SAN FRANCISCO – When Vlad Tanev and Baiju Bhatt created the stock trading app Robinhood in 2013, entrepreneurs announced that their goal was to democratize Wall Street and make money accessible to all. Now that they are preparing to make their company public, they are taking those religions to a new extreme.

Mr. Tanev and Shri. Three people close to the company said Bhatt has long debated how to be more open than any offer coming in Robinhood’s initial public offerings, three people close to the company said. This week, both founders unveiled details: Robinhood plans to sell as much as a third of its .fur or 770 million app shares directly to customers through its app. The company added that anyone can participate in a special livestream of its investor presentations this Saturday.

The move is very unusual and will advance the traditional IPO process. No company has given so many shares in an outlet to everyday investors; Companies typically hold 1 or 2 percent of their shares for customers. And investor representations usually occur behind closed doors with door-to-door street companies, which have the most access to public opportunities.

But Mr. Tanev and Shri. Bhatt has been planning to change the way IPOs are conducted since at least 2019, said a person familiar with the company, who has no right to speak in public. Robinhood also chose Goldman Sachs to lead its offer, as the bank’s former IPO shares – usually reserved for commercially managed funds – led its offer because of its ability to help sell thousands of investors on Robinhood’s application.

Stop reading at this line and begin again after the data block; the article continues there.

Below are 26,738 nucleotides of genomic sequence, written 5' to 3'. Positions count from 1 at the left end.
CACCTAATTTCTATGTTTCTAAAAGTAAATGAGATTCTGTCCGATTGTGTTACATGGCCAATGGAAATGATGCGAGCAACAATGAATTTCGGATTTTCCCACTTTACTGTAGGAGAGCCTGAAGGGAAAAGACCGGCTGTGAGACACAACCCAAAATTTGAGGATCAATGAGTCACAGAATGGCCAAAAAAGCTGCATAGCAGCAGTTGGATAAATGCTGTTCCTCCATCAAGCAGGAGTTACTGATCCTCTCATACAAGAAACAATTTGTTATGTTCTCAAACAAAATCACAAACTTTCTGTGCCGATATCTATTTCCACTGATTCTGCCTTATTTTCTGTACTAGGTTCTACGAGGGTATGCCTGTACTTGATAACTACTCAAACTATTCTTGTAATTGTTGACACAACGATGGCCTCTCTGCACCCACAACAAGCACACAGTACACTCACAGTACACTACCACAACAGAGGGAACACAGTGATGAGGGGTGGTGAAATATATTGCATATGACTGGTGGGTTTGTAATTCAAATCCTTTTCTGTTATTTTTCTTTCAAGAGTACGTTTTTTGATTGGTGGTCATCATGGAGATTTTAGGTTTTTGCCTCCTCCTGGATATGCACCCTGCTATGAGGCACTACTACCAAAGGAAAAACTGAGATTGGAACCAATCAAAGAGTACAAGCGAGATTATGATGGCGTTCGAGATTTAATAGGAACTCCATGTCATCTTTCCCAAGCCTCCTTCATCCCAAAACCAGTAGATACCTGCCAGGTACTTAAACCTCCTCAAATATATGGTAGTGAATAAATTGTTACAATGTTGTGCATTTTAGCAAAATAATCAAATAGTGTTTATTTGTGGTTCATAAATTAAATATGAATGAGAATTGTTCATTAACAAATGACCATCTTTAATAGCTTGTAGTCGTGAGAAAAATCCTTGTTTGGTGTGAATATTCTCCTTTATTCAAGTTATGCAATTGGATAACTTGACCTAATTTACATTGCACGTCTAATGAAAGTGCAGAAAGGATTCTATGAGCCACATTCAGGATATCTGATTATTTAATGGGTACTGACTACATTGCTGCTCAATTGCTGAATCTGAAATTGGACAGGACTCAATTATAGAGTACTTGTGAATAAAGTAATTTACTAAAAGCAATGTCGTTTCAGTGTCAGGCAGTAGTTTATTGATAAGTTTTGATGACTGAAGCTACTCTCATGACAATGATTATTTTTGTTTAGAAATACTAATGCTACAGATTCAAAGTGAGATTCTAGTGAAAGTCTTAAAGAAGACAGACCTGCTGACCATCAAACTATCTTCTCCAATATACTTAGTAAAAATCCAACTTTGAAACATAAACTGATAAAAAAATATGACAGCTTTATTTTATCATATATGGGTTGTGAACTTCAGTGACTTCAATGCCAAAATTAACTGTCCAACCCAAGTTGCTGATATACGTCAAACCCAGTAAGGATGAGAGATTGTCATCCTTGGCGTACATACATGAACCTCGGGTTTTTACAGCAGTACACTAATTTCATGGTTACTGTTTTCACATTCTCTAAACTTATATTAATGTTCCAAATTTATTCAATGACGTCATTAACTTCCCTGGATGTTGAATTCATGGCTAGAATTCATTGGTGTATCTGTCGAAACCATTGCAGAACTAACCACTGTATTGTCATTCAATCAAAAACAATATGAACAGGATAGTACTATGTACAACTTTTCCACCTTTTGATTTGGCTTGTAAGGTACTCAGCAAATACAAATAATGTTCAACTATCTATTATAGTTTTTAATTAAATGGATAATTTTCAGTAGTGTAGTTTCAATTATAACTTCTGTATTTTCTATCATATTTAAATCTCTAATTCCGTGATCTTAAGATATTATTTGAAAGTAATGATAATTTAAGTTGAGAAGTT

“We know this will be the first IPO for many of you to have the opportunity to participate.” Tanev, 34, and Mr. Bhatt, 36, wrote in the Robinhood offer prospectus. They added that they wanted to keep customers on “equal footing” with large institutional investors.

But the risk of opening an IPO is significant. Robinhood faces the technical challenges of ensuring that orders for pre-IPO shares are processed easily and properly with numerous investors. And while large commercial funds tend to hold on to the stock they buy in IPOs, everyday investors are less likely to stop Robinhood’s shares from being dumped immediately.

Robinhood also allows its employees to sell as much as 15 percent of the shares on its list immediately instead of the traditional six-month wait. It can increase volatile trade.